Design, setting and participants: Qualitative study using semistructured focus groups among adult members of Somali communities in Brisbane, Sydney, Melbourne and Perth who volunteered to attend focus groups in January and December 2010.
Results: Nineteen focus groups included 114 participants. Khat use was reported to be common among the Somali community, and more common among men than women. Khat was usually chewed in prolonged sessions, producing mild psychostimulant effects such as increased energy, enhanced mood, reduced appetite and reduced sleep. Khat was widely perceived to be a food, not a drug, and as harmless, or even beneficial, to the user’s health. Many users reported discontinuation effects such as lethargy, sleep disturbances and mood problems after sessions of heavy khat use, and some reported self-medicating with alcohol to cope with such problems. Problems of addiction to khat were identified by some participants, but not all believed it is addictive. Many khat users reported visiting their health professionals for treatment of adverse effects and failing to disclose their khat use.
Conclusions: Health professionals require greater awareness of khat use and related health problems. Health promotion activities targeting communities with high levels of khat use are required to increase understanding of the potential risks of regular khat use, to promote harm-reduction strategies, and to increase awareness of services available for those experiencing harm. Health professionals should consider targeted screening for khat use among individuals from Horn of Africa communities who present to health services.
“Khat” refers to the leaves of the Catha edulis tree, which is native to regions in East Africa and the Middle East.1 Khat has been chewed for centuries by people in countries such as Yemen, Ethiopia, Somalia and Kenya for its stimulant properties.2 Khat usage in Australia has increased as more people from the Horn of Africa, particularly Somalia, have settled here.2
Khat has varying legal status across Australia.3 In Victoria, New South Wales and Tasmania it is possible to obtain a federal government license to import up to 5 kg of khat per month for personal use. In other states of Australia, the possession, sale and cultivation of khat is illegal. The prevalence of khat usage does not appear to depend on the legal status of the drug.3
Khat contains the alkaloids cathinone, cathine and norephedrine, with cathinone being the principal psychoactive component.4 These compounds are absorbed through the oral mucosa and the small intestine, and plasma concentrations of each peak 2–3 hours after use. Cathinone has an elimination half-life of 1.5 ± 0.8 hours,5 and undergoes hepatic metabolism to norephedrine, which is excreted and can be detected in urine for several days.6 Only a small proportion (< 3%) of cathinone is excreted in urine unchanged.6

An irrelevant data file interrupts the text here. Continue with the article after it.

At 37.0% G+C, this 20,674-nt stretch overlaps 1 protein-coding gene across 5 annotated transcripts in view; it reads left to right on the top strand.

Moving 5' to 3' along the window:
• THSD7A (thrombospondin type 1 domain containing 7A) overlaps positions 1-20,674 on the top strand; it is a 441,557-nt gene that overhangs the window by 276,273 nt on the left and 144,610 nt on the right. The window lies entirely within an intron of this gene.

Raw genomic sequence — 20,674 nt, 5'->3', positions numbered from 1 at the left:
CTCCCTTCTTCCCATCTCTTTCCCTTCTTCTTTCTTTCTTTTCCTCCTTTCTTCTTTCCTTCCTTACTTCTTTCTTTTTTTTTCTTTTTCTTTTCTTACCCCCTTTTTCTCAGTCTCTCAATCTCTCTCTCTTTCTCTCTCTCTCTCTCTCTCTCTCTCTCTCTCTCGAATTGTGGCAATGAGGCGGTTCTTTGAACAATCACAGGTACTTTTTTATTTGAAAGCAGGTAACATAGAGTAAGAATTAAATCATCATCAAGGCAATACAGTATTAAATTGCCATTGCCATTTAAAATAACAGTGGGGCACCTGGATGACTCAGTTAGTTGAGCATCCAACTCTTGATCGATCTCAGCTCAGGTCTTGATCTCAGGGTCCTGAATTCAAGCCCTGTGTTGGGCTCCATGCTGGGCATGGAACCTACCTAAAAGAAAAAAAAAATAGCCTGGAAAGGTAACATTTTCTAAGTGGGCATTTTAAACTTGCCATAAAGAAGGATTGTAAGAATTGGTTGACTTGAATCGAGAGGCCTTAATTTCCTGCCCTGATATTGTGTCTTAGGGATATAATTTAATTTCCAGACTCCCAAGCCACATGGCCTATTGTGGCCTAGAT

These alkaloids are structurally related to amphetamine, and act on dopaminergic, noradrenergic and serotonergic neurotransmitter systems to produce a range of physical and psychiatric effects that are qualitatively similar to the effects of other psychostimulants.7 Known and possible adverse health effects attributed to using khat are summarised in the Box.
There is conflicting evidence regarding the extent to which some health problems (eg, anxiety, depression, diabetes, cardiovascular disease) are due to regular khat use as opposed to social health determinants, such as the social isolation, poverty, poor nutrition and high rates of smoking among displaced migrant communities.2,19
Focus groups were conducted in Brisbane, Sydney, Melbourne and Perth in locations selected by representatives of Somali cultural groups (the “gatekeepers”). Gatekeepers asked community members to participate in the focus groups and advised them that the researchers wanted to talk about the law relating to khat and the effects of khat. Focus group participants were paid $20 each to participate.
The semistructured focus groups lasted up to 90 minutes. Interpreters were used. The groups were led by one of us (M B) and a paid research assistant. Using open-ended questions based on a literature review, the facilitators asked participants about patterns of khat use, including how the drug is used and the social context of use, and about the effects of khat on health, including whether participants believed that khat was addictive or contributed to mental health issues or other physical health problems. Facilitators also introduced set themes, giving an opportunity to all participants to address the themes and discuss issues. Issues identified in early focus groups were raised by the facilitators in subsequent groups.
The focus groups were recorded and transcribed. We used an inductive mode of analysis to identify recurrent themes, and concepts were grouped using thematic content analysis.20